East Timor is marking the 20th anniversary of a referendum that ended 24 years of Indonesian occupation and delivered independence, but that also sparked a bloody rampage by pro-Jakarta militias who killed 1,500 people and pushed another half-a-million out of their homes.
The capital has been sprucing up with freshly painted structures, newly paved streets and manicured gardens for the arrival of foreign dignitaries for celebrations that will last until the end of the month.
But beneath the cheery facade is a lingering anger.
Joao Borras, now 37, was forced to flee as militias rampaged through the capital, Dili, shot dead his two best friends, and razed his home.
He said the killings were not just in the open but also behind closed doors by a government apparatus backed by militias that watched every move.
“It’s a horrible life actually,” Borras said. “There’s a lot of people killed, but you didn’t see because they took you in the night time. They said ‘let’s go for interviews’ – and you will not come back the next morning.”
The struggle since independence
United Nations peacekeepers landed three weeks after the August 30, 1999 referendum and restored order. Independence followed on May 20, 2002, with the election of resistance leader Xanana Gusmao as president.
But East Timor has struggled to develop its democracy and rebuild an economy shattered by conflict and ongoing internal fighting, which hampered its ability to attract much needed investment dollars.
In 2006, the United Nations sent in security forces to restore order after 155,000 people fled their homes to escape factional fighting. Then, in early 2008, President Jose Ramos-Horta was critically wounded in an assassination attempt.
The presence of peacekeeping forces helped buoy the economy but since that ended in 2012, East Timor’s Gross Domestic Product has crashed by half to less than $3 billion. Other financial figures are sketchy. An official unemployment rate of 3.5% is scoffed at even by the country’s leaders.
“Unemployment is a constant concern,” President Francisco Guterres said during a speech to commemorate the independence vote. “Our economy has been in recession since 2017, which has had an impact on the job market.”
He said 60% of East Timorese are of working age but only 19% of them are in the job market.
Of that, just 8% work in the private or public sectors while the rest work in the informal market, which Guterres said, “offers workers no security because it’s based on low wages, no contracts, irregular employment and poor working conditions.”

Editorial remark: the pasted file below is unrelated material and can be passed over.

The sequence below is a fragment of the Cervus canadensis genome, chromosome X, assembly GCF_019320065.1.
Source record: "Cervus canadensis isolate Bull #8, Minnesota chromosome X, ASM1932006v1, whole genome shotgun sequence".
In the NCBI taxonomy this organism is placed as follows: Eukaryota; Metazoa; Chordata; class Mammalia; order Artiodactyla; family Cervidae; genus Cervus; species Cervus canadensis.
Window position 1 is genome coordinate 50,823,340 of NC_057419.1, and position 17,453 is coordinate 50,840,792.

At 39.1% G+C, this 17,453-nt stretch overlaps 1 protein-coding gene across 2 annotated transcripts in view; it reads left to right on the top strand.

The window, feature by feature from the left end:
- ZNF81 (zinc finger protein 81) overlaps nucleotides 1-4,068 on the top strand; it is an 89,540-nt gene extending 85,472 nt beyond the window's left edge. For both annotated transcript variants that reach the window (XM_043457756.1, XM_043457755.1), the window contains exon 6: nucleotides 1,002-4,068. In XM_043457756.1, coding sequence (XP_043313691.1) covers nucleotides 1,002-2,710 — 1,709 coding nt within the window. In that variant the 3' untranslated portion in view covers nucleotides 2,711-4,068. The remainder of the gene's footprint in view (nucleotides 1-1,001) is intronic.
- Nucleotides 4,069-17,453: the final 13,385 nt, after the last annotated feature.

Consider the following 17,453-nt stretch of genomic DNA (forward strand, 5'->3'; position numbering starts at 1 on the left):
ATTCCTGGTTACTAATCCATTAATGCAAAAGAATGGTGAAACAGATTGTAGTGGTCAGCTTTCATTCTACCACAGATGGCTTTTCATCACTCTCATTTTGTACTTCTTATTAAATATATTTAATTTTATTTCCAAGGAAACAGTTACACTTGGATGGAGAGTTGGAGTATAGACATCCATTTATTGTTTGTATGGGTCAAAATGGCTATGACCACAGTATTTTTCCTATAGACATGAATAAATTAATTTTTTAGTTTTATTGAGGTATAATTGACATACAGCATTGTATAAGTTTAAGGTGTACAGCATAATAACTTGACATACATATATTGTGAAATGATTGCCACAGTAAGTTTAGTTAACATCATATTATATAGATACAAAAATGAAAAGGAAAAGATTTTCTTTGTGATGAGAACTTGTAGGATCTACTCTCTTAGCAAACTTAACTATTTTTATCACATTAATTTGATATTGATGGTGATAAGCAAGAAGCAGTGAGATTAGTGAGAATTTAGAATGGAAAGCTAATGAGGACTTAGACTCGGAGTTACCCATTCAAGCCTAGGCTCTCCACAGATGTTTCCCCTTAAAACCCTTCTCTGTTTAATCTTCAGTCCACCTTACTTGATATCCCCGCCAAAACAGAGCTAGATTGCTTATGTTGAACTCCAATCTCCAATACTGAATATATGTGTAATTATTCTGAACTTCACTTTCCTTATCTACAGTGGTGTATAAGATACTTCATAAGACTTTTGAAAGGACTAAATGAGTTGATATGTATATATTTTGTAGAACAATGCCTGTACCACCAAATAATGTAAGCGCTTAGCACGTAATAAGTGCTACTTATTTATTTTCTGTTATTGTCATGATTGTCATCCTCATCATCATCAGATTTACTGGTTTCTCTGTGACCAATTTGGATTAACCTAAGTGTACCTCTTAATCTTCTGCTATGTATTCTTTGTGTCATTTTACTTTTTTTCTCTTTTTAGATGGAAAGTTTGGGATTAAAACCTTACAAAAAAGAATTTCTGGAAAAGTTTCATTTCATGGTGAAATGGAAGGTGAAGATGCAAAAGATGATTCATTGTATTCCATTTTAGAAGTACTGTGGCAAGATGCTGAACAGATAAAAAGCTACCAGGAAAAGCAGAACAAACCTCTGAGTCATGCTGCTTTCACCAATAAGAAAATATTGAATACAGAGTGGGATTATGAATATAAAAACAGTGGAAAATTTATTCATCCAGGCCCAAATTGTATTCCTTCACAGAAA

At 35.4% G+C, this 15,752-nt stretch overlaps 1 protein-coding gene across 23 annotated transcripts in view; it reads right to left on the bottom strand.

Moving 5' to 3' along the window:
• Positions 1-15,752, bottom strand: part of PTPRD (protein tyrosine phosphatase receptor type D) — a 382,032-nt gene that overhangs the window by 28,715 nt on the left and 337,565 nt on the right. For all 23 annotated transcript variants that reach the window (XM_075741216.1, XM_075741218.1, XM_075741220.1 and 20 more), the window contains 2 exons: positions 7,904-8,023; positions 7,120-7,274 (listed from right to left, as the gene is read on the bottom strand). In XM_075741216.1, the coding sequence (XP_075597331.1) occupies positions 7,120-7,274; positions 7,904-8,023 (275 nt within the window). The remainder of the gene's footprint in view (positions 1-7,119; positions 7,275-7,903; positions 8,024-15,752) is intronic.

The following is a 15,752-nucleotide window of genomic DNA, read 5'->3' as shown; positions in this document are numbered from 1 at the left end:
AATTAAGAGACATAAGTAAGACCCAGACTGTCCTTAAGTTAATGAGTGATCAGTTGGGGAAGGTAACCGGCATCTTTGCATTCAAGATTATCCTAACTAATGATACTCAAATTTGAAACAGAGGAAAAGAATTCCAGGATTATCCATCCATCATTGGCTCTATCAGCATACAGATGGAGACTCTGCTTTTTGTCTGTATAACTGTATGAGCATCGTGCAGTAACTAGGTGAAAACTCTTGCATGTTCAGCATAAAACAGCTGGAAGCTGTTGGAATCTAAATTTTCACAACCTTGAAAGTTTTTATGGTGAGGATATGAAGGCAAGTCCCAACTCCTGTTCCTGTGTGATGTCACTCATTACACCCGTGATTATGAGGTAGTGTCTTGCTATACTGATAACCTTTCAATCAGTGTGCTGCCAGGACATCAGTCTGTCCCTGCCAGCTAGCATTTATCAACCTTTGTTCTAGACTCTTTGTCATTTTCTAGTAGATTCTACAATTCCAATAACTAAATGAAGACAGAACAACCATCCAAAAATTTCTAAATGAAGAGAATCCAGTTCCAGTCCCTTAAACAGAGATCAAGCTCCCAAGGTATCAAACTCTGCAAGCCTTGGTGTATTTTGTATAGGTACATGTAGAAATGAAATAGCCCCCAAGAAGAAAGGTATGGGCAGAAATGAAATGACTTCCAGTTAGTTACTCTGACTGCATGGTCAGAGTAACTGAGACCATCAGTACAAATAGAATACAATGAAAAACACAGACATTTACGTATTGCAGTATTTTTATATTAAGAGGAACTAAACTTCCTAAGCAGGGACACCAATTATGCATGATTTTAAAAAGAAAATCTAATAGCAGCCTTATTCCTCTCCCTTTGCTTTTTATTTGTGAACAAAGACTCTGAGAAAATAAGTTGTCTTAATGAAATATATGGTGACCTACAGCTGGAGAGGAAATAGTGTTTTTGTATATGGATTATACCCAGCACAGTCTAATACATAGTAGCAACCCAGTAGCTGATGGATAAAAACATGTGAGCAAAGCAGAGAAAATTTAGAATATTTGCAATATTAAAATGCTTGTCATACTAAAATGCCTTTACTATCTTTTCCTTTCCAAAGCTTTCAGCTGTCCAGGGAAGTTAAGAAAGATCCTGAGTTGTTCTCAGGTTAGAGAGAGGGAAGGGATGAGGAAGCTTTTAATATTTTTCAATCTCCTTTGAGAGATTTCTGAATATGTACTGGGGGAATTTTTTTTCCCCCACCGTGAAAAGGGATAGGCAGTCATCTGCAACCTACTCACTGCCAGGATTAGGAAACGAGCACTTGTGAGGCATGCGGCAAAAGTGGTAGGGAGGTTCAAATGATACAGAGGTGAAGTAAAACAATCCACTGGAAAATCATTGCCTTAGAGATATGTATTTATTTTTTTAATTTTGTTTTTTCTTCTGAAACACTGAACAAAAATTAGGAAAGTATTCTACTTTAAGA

The bright side
Compounding these challenges is East Timor’s fickle foreign relations with much larger regional powers like Australia, China and Indonesia. Anticipated foreign aid, revenues from the sale of oil and gas and the construction of infrastructure projects have fallen far short of expectations.
However, East Timor is pushing for membership to the Association of South East Asian Nations (ASEAN) and its long running feud with Australia over sea boundaries and revenue from offshore oil and gas claims appears to be over.
A settlement over its shared maritime border with Australia will entitle East Timor to a bigger share of the Greater Sunrise oil and gas fields, which has reserves estimated at $50 billion.
Australia will also refurbish a naval base and bolster high-speed Internet traffic, widely seen as an effort by Canberra to further its influence in the region.
“This is a new chapter for Australia and Timor-Leste that is based on our shared respect, interests and values,” Morrison said in Dili.
Filmmaker Lyndal Barry, producer of Viva Timor Lorosae, has covered this country since the early 1990s and said Dili deserves recognition for rebuilding its security sector with an effective police force and military.
“There needs to be more done maybe in tourism, there needs to be more done in the countryside and to help people to rebuild there and be able to stand on their own two feet,” Barry said.
China is also investing heavily, financing a deep water port, an electricity grid, and a four lane highway. The China Railway Construction Corporation has signed a $943 million contract with state-owned Timor Gap to help run a liquid natural gas (LNG) plant.
Michael Maley worked for the Australian Electoral Commission as part of an international team that prepared the logistics for the referendum on self-determination. He said two big changes were taking place in East Timor.
“One is the effect of independence and they’re being a self-governing country, meeting their long term aspirations. But the other thing that has happened at the same time is they’ve been hit by globalization,” he said. “The young people from the time when they were almost totally isolated from the world are now incredibly connected. Everyone has a mobile phone, everybody is using Facebook and social media to communicate.”
His sentiments were backed by Borras who said life in East Timor 20 years after the slaughter had improved dramatically, despite the poverty, particularly in the countryside.
“Right now is clearly safe and secure, economic things are up and down but our life is great, better and I feel free and I’m enjoying my life, and my family and my friends – we are working and it’s nice.”